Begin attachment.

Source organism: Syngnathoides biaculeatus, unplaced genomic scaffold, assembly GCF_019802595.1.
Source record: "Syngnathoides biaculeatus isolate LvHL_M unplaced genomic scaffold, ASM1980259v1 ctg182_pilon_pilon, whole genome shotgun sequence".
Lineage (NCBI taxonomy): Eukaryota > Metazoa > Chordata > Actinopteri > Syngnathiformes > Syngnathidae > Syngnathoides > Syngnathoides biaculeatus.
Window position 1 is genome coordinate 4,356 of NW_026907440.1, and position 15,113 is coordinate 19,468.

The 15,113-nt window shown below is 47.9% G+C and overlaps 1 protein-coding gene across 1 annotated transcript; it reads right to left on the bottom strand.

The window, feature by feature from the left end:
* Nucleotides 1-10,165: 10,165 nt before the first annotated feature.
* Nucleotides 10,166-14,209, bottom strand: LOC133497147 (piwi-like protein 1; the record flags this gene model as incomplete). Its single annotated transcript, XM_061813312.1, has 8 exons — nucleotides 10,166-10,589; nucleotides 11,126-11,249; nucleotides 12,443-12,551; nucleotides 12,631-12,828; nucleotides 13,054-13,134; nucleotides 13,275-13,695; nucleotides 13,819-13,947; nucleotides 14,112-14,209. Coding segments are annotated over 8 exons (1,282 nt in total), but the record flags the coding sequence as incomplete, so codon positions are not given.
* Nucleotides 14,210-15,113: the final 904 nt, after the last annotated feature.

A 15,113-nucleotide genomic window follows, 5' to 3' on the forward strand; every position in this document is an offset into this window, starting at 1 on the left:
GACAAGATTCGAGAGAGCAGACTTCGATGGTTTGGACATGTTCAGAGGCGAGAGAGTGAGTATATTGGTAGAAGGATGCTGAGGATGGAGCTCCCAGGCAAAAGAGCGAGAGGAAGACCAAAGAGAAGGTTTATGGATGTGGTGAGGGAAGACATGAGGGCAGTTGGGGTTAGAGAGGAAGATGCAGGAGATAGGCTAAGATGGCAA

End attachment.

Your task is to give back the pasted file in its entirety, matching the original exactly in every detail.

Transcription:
Source organism: Syngnathoides biaculeatus, unplaced genomic scaffold, assembly GCF_019802595.1.
Source record: "Syngnathoides biaculeatus isolate LvHL_M unplaced genomic scaffold, ASM1980259v1 ctg182_pilon_pilon, whole genome shotgun sequence".
Lineage (NCBI taxonomy): Eukaryota > Metazoa > Chordata > Actinopteri > Syngnathiformes > Syngnathidae > Syngnathoides > Syngnathoides biaculeatus.
Window position 1 is genome coordinate 4,356 of NW_026907440.1, and position 15,113 is coordinate 19,468.

The 15,113-nt window shown below is 47.9% G+C and overlaps 1 protein-coding gene across 1 annotated transcript; it reads right to left on the bottom strand.

The window, feature by feature from the left end:
* Nucleotides 1-10,165: 10,165 nt before the first annotated feature.
* Nucleotides 10,166-14,209, bottom strand: LOC133497147 (piwi-like protein 1; the record flags this gene model as incomplete). Its single annotated transcript, XM_061813312.1, has 8 exons — nucleotides 10,166-10,589; nucleotides 11,126-11,249; nucleotides 12,443-12,551; nucleotides 12,631-12,828; nucleotides 13,054-13,134; nucleotides 13,275-13,695; nucleotides 13,819-13,947; nucleotides 14,112-14,209. Coding segments are annotated over 8 exons (1,282 nt in total), but the record flags the coding sequence as incomplete, so codon positions are not given.
* Nucleotides 14,210-15,113: the final 904 nt, after the last annotated feature.

A 15,113-nucleotide genomic window follows, 5' to 3' on the forward strand; every position in this document is an offset into this window, starting at 1 on the left:
GACAAGATTCGAGAGAGCAGACTTCGATGGTTTGGACATGTTCAGAGGCGAGAGAGTGAGTATATTGGTAGAAGGATGCTGAGGATGGAGCTCCCAGGCAAAAGAGCGAGAGGAAGACCAAAGAGAAGGTTTATGGATGTGGTGAGGGAAGACATGAGGGCAGTTGGGGTTAGAGAGGAAGATGCAGGAGATAGGCTAAGATGGCAA